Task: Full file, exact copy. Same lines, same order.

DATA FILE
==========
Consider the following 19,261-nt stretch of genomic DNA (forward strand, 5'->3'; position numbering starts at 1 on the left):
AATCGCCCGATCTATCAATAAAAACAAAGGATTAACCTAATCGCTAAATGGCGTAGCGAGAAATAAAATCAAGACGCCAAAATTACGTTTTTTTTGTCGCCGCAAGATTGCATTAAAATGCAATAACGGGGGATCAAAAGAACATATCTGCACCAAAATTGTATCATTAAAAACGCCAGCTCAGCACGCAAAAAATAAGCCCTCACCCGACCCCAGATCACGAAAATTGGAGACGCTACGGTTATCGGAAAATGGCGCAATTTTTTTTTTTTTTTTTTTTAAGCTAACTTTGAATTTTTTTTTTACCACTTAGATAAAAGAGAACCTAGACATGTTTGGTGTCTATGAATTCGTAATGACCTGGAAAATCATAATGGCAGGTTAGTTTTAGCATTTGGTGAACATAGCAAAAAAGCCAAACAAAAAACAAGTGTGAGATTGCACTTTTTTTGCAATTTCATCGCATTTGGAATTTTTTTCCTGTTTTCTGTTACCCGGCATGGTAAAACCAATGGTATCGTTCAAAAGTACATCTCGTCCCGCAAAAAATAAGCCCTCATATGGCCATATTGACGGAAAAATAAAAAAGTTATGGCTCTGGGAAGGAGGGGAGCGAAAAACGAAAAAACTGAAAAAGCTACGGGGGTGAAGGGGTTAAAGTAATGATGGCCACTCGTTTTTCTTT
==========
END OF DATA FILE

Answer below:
Consider the following 19,261-nt stretch of genomic DNA (forward strand, 5'->3'; position numbering starts at 1 on the left):
AATCGCCCGATCTATCAATAAAAACAAAGGATTAACCTAATCGCTAAATGGCGTAGCGAGAAATAAAATCAAGACGCCAAAATTACGTTTTTTTTGTCGCCGCAAGATTGCATTAAAATGCAATAACGGGGGATCAAAAGAACATATCTGCACCAAAATTGTATCATTAAAAACGCCAGCTCAGCACGCAAAAAATAAGCCCTCACCCGACCCCAGATCACGAAAATTGGAGACGCTACGGTTATCGGAAAATGGCGCAATTTTTTTTTTTTTTTTTTTTAAGCTAACTTTGAATTTTTTTTTTACCACTTAGATAAAAGAGAACCTAGACATGTTTGGTGTCTATGAATTCGTAATGACCTGGAAAATCATAATGGCAGGTTAGTTTTAGCATTTGGTGAACATAGCAAAAAAGCCAAACAAAAAACAAGTGTGAGATTGCACTTTTTTTGCAATTTCATCGCATTTGGAATTTTTTTCCTGTTTTCTGTTACCCGGCATGGTAAAACCAATGGTATCGTTCAAAAGTACATCTCGTCCCGCAAAAAATAAGCCCTCATATGGCCATATTGACGGAAAAATAAAAAAGTTATGGCTCTGGGAAGGAGGGGAGCGAAAAACGAAAAAACTGAAAAAGCTACGGGGGTGAAGGGGTTAAAGTAATGATGGCCACTCGTTTTTCTTT